Q: I have a home equity loan instead of a home equity line of credit. I pay interest monthly on this loan. It is not a fixed rate.
I bought my house for $160,000 and now it is worth $210,000, but I have an equity loan of $20,000.
If I sell, how do I figure out the profit. Will I make $30,000 instead of $50,000 because I have to pay this loan? Each time I receive my bill, the amount I borrowed never changes.
A: The way you figure out your profit is to take the sales price and subtract the costs of sale (commission, transfer taxes, title, etc.) and the costs of purchase.
The most important thing to know is that your loans do not factor in to what your profit will be, they only affect how much money you get from the sale. You could have a huge profit on the sale of a home but receive no money when you sell it. If you bought a home for little money and took out huge loans against it and spent the money, you would have a huge profit on the sale but no money to show for it. In your case, If your home sells for $210,000 and you pay a 5 percent commission, you’d subtract $10,500 from $210,000 to get $199,500. If the costs of sale are another $2,000, you’d wind up at $197,500.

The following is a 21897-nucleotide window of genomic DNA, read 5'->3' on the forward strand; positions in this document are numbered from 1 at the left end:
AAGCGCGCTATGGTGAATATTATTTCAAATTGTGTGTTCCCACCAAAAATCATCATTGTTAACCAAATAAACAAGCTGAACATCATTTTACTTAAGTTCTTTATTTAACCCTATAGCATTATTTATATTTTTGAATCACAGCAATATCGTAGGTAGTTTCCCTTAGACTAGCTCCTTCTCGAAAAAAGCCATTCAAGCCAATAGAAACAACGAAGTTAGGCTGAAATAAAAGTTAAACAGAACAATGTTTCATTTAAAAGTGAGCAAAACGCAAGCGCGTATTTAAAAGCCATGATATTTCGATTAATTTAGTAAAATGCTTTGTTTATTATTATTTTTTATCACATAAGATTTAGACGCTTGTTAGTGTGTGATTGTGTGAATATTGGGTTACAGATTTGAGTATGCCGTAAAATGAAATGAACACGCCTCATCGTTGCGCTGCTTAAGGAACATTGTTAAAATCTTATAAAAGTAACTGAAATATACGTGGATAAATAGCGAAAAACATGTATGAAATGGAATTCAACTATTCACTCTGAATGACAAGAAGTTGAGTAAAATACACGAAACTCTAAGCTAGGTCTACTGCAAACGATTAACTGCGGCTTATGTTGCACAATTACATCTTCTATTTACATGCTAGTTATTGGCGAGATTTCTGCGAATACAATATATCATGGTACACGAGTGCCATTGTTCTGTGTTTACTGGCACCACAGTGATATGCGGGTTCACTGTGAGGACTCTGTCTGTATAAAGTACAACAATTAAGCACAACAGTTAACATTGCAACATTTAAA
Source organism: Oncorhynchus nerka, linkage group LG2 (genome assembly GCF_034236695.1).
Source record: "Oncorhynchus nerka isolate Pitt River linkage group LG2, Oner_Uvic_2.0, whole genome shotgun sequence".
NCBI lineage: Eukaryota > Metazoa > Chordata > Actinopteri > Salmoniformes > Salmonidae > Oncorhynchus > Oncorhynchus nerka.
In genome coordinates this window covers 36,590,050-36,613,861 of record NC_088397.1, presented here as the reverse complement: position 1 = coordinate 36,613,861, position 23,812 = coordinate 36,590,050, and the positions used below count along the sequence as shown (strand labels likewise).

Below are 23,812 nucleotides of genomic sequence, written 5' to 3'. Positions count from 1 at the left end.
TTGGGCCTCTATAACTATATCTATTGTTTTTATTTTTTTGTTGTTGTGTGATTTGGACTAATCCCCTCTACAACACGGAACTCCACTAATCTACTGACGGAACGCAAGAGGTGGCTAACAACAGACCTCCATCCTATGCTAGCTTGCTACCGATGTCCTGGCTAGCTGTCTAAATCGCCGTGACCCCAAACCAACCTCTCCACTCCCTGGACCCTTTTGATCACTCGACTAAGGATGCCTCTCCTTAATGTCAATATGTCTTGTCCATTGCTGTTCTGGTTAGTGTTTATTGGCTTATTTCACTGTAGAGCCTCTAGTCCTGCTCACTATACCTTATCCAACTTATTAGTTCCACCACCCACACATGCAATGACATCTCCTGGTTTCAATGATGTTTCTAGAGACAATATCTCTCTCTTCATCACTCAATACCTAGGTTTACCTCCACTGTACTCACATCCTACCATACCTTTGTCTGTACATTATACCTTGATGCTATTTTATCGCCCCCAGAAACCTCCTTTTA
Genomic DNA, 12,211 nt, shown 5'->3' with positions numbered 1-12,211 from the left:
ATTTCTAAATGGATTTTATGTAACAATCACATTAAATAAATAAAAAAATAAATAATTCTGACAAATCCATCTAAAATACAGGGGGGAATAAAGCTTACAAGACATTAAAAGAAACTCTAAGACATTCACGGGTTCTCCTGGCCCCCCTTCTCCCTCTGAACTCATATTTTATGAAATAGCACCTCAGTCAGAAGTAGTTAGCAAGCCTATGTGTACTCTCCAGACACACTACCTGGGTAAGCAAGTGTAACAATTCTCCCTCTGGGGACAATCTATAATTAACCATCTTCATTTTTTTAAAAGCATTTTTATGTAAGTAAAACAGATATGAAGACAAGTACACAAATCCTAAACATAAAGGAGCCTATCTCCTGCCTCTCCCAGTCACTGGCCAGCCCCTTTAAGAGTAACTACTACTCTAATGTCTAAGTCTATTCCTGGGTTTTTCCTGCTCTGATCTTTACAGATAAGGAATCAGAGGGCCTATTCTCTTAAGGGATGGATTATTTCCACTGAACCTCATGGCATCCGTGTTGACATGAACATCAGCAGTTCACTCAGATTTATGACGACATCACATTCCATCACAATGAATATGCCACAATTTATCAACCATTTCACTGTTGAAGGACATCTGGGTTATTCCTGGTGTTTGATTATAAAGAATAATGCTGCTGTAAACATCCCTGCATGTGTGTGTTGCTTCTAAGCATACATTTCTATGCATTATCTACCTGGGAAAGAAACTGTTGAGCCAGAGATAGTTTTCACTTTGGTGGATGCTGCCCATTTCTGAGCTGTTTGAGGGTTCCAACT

You have one home equity loan for $20,000, which brings you down to $177,500. Then, you’d have to subtract your primary loan, which I’m guessing is now about $150,000, leaving you with $27,700. From that number, you’d have to subtract any costs of purchase.
The great news for homeowners is that if you’re living in your home as your primary residence, and you have lived there for two of the past five years, you can sell your home and keep any profit you earn tax-free up to $250,000 if you’re single and up to $500,000 if you’re married. In your situation, if this is your primary home and you qualify for the tax benefit, you would keep all the money from the sale free of any federal income tax.
Hope this helps.
Posted: Jan. 2, 2006.